Here’s a common refrain every homebrewer with decent chops has heard dozens of times:
“Your beer is really good. You should open a brewery.”
While it may often be a polite declaration from a gracious recipient of free beer, it has nonetheless empowered more than a handful of hobbyists to consider making the leap into the professional leagues.
However, making that jump is not as easy — or as inexpensive — as it may sound.
Opening a brewery takes considerable capital, whether for leasing a building, buying equipment or front-loading the first few months before breakeven.
When Eric Fouch and Jeff Coffey decided to open Thornapple Brewing Co. after first meeting at Steelcase and then joining the Prime Time Brewers, they planned for it to take twice as long and cost twice as much as they initially expected. Luckily for them, they were able to come in under that budget multiple, thanks to their dogged determination and long hours of work.
“It was constantly like being a one-bucket fireman at a four-alarm fire,” Fouch quipped.
Thornapple Brewing Co. opened on June 10 at 6262 28th St. SE in Grand Rapids, the culmination of listening to their friends ask for years about when they would open a brewery of their own.
The duo — two strong cidermakers in the homebrewers club — had both brewed as a hobby for about 20 years. According to Fouch, their different tastes in beer helped to round out the initial tap list for Thornapple Brewing.
Coffey is the IPA fan and hophead who sticks more to style in his brews. Meanwhile, Fouch likes malty styles and “loves having fruits and groceries in his beers,” according to Coffey. That said, they agreed they wanted to have something for everyone on the tap list at all times.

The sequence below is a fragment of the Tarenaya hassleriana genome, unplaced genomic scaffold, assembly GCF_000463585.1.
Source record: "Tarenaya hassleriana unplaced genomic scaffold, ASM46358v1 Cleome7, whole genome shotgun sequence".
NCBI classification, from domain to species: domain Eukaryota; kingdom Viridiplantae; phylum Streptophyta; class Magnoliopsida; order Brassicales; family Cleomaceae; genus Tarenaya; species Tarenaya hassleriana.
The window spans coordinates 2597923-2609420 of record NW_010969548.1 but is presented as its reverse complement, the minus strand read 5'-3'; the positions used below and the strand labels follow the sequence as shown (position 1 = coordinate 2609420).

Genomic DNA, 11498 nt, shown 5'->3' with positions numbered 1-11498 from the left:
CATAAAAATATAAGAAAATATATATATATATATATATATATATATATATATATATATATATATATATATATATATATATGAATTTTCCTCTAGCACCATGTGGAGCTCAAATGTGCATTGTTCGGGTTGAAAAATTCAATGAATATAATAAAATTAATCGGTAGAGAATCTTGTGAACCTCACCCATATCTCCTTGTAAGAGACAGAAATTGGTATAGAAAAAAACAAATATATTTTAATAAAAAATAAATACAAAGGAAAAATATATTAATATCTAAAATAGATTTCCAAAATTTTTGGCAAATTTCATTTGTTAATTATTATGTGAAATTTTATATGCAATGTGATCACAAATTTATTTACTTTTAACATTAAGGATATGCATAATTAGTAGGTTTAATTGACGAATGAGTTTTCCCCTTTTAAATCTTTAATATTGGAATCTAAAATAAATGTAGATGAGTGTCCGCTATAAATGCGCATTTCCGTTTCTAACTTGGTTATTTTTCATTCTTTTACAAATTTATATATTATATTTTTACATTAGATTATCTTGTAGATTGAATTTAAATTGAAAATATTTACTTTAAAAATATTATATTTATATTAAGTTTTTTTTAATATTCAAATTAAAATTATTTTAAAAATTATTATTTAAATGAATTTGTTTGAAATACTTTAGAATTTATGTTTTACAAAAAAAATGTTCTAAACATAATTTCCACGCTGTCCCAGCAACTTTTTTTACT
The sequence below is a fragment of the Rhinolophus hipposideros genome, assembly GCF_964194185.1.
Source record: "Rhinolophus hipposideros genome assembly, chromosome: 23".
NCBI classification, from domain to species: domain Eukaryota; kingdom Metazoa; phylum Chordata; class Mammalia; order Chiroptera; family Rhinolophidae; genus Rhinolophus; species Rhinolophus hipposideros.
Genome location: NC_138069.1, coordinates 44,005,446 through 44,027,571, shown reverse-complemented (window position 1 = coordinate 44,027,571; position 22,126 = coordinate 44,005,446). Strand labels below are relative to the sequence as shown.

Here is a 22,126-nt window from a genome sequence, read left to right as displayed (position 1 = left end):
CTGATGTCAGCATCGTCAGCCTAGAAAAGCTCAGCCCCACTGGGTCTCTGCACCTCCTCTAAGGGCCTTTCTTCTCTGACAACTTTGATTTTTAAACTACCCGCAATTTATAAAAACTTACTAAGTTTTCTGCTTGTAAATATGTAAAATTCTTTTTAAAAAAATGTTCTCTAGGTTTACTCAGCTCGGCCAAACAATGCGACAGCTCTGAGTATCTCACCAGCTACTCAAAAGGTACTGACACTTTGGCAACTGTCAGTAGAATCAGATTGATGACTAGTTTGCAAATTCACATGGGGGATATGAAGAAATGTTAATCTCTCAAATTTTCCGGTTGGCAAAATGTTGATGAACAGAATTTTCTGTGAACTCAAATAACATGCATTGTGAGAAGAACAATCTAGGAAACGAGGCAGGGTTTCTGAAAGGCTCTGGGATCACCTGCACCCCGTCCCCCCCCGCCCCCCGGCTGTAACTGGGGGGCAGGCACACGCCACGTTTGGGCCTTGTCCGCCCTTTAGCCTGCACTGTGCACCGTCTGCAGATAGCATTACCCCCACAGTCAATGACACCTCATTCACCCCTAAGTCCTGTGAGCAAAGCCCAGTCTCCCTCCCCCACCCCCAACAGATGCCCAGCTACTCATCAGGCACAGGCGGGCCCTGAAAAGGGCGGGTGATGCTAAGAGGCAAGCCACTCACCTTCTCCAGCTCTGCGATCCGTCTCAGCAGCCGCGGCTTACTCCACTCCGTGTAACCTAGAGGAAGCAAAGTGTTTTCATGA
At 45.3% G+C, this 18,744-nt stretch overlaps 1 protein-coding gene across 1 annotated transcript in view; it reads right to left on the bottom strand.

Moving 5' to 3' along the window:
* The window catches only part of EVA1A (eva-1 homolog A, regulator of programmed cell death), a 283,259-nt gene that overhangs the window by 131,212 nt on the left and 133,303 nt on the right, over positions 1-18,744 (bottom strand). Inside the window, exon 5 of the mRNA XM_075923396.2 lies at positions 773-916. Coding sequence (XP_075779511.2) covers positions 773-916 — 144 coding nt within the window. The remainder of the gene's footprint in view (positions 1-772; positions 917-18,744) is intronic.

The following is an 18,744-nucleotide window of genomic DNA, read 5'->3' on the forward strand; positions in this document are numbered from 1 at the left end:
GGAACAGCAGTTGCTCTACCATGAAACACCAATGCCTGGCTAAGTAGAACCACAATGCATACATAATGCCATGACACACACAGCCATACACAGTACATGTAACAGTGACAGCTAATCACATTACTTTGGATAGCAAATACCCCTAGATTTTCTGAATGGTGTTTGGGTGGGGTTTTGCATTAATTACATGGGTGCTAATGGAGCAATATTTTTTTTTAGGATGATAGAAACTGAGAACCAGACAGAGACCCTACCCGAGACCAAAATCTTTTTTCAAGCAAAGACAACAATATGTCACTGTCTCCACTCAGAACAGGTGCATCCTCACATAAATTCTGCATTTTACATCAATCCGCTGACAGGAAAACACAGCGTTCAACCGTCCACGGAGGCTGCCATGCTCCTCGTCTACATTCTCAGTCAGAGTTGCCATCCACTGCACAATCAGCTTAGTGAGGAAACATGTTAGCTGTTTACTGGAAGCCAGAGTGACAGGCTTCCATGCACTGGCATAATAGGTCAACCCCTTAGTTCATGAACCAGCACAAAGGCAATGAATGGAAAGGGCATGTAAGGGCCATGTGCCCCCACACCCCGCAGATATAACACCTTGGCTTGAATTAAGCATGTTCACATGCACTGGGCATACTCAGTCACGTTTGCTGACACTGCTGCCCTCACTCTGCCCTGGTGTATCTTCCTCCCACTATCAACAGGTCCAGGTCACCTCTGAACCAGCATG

“We didn’t want to be the place that has five IPAs on tap all the time,” Fouch said. “We have a good lighter beer in our 6 Foot Blonde, we have two saisons, we have a range of some things that go darker. … We want to have something on tap every week that people have not seen before — and that will knock your socks off.
“But we also want to be the place where everyone in your party can find something you like.”
To that end, the brewery also offers ciders, wine and meads, and is in the process of adding spirits and cocktails to its menu. Fouch currently is stockpiling spirits — produced in-house on Thornapple’s still — that he hopes to start selling around the time this report hits the stands, pending approval from federal regulators. He’s focusing on distilling whiskeys, apple brandies and rums, including several varieties made with cane sugar and fruits like oranges and cherries, among others.
So far, the co-owners say that demand for beers has been about what they expected, although they’ve been pleasantly surprised that all their beers seem to be selling at a similar rate as they still try to gauge the market.
For food, the brewery offers a range of pizzas and appetizers, and will work to meet special dietary requirements. (Pro tip: Try the house-made hummuses, especially the pesto version, although all are delectable.)
As Fouch and Coffey work hard behind the scenes to open the brewery and ensure the business runs as planned, they’ve found they have less time for what got them into the business in the first place: actually brewing on their own.
“I’ve still snuck in a couple of therapy batches,” Coffey said.
Thornapple Brewing Co., 6262 28th Street, Grand Rapids; thornapplebrewing.com